When the rain hits the ground and creates a splash, it is computationally infeasible (nigh on impossible if you are using the screen space technique) to calculate the exact position of the collision and generate a splash (either a small animated mesh or a billboard). If you have lots of rain, you can just get away with creating random splashes. You have to be careful here - you don't want to create splashes on walls or indoor areas!

A huge visual cue that would make your rainy scene believable would be to get your outdoor surfaces really looking wet. This could be done with specular lighting - if you are using some form of normal mapping then you could do the specular lighting per pixel in a shader. You could also add subtle reflections to these surfaces.

To enhance the effect, you could use a particle system to add extra detail to specific areas in your scene. On a really rainy day, you would get small streams off water off sides of buildings and gutters.

Streaks down window panes created by rain (and distortion caused by these streaks)and realistic looking puddles would be the icing on the cake!

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Ive seen the toyshop demo, it is nice. So youre saying what I thoguht all allong, that is you cant (well, shouldnt) use a particle system for such heavy rain, and instead should use some kind of billboard/scrolling teqhnique. But how do you solve the problems I talked about with such a system?

For example, lets say I implement rain like suggested in that article I posted. What happens when youre looking at a object up close? The effect will cause an error that makes it seem like there is a large distance between you and something thats right infront of your face.

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How about rendering the objects in your scene that are close to the camera to a texture and using this texture as a mask for regions where the raindrops shouldn't be visible? Basically it comes down to rendering an 'occlusion map' for a specific depth and using that to clip the rain.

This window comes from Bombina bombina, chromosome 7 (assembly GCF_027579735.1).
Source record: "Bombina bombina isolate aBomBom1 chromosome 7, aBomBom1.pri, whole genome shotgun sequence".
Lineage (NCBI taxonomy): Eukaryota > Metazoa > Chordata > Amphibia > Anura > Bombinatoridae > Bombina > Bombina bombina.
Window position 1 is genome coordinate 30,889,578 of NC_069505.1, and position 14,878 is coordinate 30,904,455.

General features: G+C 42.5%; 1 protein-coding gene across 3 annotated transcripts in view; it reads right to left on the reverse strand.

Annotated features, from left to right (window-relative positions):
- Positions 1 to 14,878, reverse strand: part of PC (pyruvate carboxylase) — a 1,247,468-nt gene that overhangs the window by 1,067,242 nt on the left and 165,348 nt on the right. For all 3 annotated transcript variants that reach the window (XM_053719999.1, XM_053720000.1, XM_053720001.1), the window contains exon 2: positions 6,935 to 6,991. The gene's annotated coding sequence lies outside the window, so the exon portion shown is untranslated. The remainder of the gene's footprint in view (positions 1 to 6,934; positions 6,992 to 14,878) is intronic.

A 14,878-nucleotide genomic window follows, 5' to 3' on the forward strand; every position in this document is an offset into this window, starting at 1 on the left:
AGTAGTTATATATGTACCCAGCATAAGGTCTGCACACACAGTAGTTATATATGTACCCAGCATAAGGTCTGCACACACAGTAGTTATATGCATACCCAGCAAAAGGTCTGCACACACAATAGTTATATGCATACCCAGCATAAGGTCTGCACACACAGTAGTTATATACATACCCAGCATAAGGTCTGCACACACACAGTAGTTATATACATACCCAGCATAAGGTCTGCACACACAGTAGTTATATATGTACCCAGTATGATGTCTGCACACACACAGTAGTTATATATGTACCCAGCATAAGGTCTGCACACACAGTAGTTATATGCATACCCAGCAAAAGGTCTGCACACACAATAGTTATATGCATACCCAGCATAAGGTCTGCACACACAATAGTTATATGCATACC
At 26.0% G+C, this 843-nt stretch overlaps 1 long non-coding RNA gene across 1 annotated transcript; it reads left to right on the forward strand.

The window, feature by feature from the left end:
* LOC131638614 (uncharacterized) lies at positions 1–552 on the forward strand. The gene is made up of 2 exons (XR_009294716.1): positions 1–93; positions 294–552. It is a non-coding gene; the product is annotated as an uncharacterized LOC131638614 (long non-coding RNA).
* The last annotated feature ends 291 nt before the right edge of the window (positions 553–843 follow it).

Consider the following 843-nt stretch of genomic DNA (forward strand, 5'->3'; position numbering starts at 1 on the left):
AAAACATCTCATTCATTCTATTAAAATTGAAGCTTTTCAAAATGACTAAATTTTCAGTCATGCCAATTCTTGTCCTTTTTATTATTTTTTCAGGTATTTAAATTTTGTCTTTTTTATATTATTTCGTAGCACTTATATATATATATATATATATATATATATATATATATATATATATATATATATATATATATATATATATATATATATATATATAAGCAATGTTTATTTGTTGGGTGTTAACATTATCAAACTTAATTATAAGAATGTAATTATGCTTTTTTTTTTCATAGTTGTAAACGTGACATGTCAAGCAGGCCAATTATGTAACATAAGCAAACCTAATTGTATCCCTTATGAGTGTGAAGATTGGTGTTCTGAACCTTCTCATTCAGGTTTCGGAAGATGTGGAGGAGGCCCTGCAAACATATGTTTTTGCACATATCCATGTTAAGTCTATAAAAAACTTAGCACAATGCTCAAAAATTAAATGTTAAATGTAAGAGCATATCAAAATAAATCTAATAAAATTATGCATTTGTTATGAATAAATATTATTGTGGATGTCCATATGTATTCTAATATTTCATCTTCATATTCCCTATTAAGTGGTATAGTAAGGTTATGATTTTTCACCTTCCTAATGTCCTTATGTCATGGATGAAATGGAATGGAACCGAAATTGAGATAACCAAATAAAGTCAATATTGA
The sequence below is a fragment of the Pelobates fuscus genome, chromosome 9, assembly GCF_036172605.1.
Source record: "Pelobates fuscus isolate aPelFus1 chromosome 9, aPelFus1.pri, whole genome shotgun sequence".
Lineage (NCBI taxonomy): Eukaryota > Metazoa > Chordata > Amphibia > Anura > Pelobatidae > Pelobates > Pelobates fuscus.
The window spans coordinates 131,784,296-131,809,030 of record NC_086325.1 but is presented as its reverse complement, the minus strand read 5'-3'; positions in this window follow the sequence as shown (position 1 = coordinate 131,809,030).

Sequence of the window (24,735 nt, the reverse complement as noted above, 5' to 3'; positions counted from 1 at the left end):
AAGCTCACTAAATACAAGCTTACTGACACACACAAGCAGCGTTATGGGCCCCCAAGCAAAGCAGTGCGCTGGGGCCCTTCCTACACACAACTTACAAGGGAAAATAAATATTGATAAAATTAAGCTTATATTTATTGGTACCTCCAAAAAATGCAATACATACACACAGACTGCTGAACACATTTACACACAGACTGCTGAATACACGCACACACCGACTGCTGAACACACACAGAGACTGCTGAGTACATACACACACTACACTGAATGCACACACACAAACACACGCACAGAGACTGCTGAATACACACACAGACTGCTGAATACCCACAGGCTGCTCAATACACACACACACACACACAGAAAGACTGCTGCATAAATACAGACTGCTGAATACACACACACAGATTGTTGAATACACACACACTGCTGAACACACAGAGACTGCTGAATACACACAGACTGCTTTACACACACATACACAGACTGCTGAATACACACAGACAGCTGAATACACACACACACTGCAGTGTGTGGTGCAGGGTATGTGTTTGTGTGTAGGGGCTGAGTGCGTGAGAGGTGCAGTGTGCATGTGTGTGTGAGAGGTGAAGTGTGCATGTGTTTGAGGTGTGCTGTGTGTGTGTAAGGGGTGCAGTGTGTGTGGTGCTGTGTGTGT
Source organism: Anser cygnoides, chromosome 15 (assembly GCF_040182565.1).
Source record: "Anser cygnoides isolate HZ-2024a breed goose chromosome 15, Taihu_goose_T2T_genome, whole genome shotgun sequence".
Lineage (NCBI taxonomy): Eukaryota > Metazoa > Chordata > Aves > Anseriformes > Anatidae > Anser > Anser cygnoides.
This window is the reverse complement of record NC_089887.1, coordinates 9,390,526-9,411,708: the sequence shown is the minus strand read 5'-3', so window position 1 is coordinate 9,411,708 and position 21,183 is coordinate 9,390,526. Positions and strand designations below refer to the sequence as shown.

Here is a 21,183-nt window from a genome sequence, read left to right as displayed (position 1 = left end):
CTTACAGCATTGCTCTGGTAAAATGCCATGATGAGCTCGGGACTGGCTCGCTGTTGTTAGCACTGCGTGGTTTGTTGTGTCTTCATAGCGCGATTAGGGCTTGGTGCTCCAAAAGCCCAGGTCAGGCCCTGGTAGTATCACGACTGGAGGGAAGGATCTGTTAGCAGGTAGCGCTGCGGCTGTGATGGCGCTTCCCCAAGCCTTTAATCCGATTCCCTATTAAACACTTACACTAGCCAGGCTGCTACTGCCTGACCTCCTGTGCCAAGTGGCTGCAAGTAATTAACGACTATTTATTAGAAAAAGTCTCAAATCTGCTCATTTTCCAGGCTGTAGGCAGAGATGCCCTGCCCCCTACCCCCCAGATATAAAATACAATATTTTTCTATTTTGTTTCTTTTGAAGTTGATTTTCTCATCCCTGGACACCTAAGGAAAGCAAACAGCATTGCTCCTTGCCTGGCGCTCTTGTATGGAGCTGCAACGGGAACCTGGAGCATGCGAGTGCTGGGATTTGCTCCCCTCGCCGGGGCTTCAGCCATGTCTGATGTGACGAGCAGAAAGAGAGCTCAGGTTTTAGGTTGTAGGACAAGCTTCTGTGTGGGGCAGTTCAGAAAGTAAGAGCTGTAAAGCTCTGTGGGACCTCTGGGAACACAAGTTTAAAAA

It's just a quick idea, but if you are using a screen-sized quad to overlay the rain on the scene it might just work out. You could use a shader to do the masking operation and you can use a custom z-compare function on the render-to-texture pass to only get the polygons up to a limited depth from the camera.

To speed things up, you can render to a low-res texture and stretch that over the screen. Any magnification artifacts would only make the effect look better, since it would make it look like the raindrops actually hit the closer objects instead of just their silhouettes (sp?).

Hope this helps (and makes sense :)

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This is just an idea but:
couldn't you have a rain texture with depth encoded into it for each drop? Then just overlay this texture as a full screen quad, writing the stored depth values to gl_FragDepth. This would clip against already drawn objects wouldn't it?

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Writing to depth in a fragment shader breaks the some of the early z-buffer rejections that most cards have these days, which makes it slower in that sense, and my understanding is that it will only affect the particular pass you are doing it on. My suggestion is to try it and see if it is too slow for your needs.

-Mezz